Children may be more likely to develop autism if their mothers were diagnosed with diabetes early in pregnancy, a new study shows.
Researchers found that mothers-to-be who developed gestational diabetes — high blood sugar during pregnancy in women who have never had diabetes — by their 26th week of pregnancy were 63 percent more likely to have a child diagnosed with an autism spectrum disorder (ASD) compared with women who did not have gestational diabetes at any point during their pregnancy (and who also did not have type 2 diabetes prior to pregnancy).
However, the authors emphasized that their findings do not mean that autism is common among children born to women who had gestational diabetes.
“Autism is still rare,” said study co-author Anny Xiang, a research scientist at Kaiser Permanente Southern California in Pasadena. The findings show that, although the risk of having a child with autism is still low among women who have gestational diabetes early in pregnancy (before 26 weeks), there is an increased risk compared to mothers without the condition.
The study, published today in the Journal of the American Medical Association, looked at more than 320,000 children born in Southern California between 1995 and 2009. About 8 percent of the kids were born to mothers who had pregnancy-related diabetes, and 2 percent had mothers with type 2 diabetes.
During an average follow-up period of 5.5 years, nearly 3,400 children in the study were diagnosed with an ASD, a group of developmental disabilities that can cause significant social, communication and behavioral challenges.
After the researchers accounted for other factors that can influence a child’s chances of developing autism — such as the mother’s age, education, income, ethnicity, prior pregnancies and the sex of the child (autism is five times more common in boys than in girls) — the impact of having gestational diabetes early in pregnancy was attenuated, but the link still held. Gestational diabetes by the 26th week of pregnancy was found to increase a child’s risk of autism by 42 percent compared with the risk of autism for children whose moms did not have gestational diabetes when these factors were considered.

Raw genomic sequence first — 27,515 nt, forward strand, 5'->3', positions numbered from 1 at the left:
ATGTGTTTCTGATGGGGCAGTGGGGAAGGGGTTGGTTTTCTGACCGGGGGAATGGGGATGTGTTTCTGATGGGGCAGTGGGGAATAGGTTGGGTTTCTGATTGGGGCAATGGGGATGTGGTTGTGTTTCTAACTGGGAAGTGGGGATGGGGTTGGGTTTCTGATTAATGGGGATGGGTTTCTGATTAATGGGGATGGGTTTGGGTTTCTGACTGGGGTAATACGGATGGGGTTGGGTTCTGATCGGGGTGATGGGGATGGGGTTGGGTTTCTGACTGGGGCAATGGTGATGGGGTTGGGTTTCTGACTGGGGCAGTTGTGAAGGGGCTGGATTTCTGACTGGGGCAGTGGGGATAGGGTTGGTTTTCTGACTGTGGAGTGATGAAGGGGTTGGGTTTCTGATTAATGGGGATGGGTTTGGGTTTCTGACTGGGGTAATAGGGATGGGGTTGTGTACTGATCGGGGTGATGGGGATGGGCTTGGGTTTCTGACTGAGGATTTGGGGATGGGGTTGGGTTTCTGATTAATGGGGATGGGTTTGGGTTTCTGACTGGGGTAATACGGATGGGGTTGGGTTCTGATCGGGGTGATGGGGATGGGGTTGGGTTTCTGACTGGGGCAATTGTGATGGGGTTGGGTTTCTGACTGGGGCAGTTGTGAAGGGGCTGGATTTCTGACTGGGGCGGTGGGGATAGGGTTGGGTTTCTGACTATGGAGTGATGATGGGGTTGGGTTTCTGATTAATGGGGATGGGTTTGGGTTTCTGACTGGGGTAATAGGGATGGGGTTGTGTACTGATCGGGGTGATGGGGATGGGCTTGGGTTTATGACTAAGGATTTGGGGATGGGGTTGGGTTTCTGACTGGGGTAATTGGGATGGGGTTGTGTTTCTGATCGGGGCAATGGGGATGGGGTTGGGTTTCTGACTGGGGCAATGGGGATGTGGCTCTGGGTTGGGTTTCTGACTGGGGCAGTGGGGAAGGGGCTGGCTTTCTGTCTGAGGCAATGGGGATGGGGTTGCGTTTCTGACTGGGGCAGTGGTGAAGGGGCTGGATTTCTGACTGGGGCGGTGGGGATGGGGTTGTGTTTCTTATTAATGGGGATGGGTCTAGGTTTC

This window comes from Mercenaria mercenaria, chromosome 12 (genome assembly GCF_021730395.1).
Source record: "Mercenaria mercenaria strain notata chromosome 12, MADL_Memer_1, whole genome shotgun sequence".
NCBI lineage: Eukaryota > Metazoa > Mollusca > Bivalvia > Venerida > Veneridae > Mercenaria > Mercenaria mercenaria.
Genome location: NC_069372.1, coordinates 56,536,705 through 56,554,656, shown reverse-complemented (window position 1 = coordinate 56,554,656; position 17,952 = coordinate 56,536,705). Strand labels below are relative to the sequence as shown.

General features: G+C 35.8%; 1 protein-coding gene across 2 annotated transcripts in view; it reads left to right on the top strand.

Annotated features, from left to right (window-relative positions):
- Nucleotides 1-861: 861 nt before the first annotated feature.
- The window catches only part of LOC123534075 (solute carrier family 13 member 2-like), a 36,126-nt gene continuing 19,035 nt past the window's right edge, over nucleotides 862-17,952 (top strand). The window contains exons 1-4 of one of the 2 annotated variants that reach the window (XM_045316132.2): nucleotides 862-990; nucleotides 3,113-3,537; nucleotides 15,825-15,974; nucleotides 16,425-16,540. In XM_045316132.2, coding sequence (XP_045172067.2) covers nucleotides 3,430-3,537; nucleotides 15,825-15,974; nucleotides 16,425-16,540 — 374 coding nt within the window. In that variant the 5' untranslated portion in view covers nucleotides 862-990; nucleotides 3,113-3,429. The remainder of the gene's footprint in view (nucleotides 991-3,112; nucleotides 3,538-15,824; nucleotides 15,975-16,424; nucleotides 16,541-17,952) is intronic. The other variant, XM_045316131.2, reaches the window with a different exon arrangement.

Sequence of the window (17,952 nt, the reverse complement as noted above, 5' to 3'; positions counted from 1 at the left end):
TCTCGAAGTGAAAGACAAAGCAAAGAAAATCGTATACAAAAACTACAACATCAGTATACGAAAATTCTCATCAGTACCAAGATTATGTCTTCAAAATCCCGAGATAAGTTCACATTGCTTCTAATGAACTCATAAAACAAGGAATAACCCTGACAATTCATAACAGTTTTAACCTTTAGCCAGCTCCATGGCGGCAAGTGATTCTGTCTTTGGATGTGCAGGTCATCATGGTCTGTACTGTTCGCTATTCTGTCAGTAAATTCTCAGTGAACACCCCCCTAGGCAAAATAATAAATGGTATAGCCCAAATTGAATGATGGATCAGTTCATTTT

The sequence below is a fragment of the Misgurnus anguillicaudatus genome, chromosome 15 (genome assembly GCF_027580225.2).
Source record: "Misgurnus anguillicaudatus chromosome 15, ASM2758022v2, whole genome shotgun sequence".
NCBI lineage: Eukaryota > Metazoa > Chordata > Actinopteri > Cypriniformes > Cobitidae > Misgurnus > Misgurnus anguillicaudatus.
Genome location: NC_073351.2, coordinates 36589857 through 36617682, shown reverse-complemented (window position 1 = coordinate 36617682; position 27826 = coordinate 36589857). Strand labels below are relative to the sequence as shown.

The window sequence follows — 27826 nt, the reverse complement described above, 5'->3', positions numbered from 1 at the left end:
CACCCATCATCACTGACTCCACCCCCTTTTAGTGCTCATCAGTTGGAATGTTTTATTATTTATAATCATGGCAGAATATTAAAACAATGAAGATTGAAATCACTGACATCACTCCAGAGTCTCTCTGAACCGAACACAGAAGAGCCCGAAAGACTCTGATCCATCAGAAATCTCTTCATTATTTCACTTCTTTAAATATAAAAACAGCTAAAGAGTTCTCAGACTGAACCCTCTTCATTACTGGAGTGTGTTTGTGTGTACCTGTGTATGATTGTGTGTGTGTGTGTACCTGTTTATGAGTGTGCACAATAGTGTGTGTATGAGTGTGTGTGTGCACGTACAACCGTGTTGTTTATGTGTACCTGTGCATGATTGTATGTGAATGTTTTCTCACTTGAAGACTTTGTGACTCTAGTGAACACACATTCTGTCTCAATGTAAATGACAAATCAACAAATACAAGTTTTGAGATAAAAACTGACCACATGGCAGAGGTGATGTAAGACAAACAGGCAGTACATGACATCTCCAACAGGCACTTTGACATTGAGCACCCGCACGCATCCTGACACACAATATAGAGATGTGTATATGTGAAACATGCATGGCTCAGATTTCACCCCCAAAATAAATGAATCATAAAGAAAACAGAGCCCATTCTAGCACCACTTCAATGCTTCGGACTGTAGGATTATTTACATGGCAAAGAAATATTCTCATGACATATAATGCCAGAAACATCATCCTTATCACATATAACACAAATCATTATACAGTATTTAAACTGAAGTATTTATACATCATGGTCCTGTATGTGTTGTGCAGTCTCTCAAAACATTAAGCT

Diabetes interferes with the body’s ability to move the sugar provided by food into cells. That can lead the levels of sugar in the blood to rise to unhealthy levels, damaging blood vessels.
While the exact reason for the link to autism is unclear, Xiang suggests that one underlying factor could be that the early months of pregnancy are a critical time period for brain development. If a developing fetus is exposed to elevated blood sugar levels during this important period of brain development, this may have some connection to the behavioral changes seen in autism after birth, she said.
Moreover, the study’s other findings hint that elevated blood sugar during early pregnancy, specifically, plays a role in the link. For example, the researchers found that children born to women who developed pregnancy-related diabetes after 26 weeks were not at greater risk of being diagnosed with autism than kids whose mothers never had type 2 or gestational diabetes.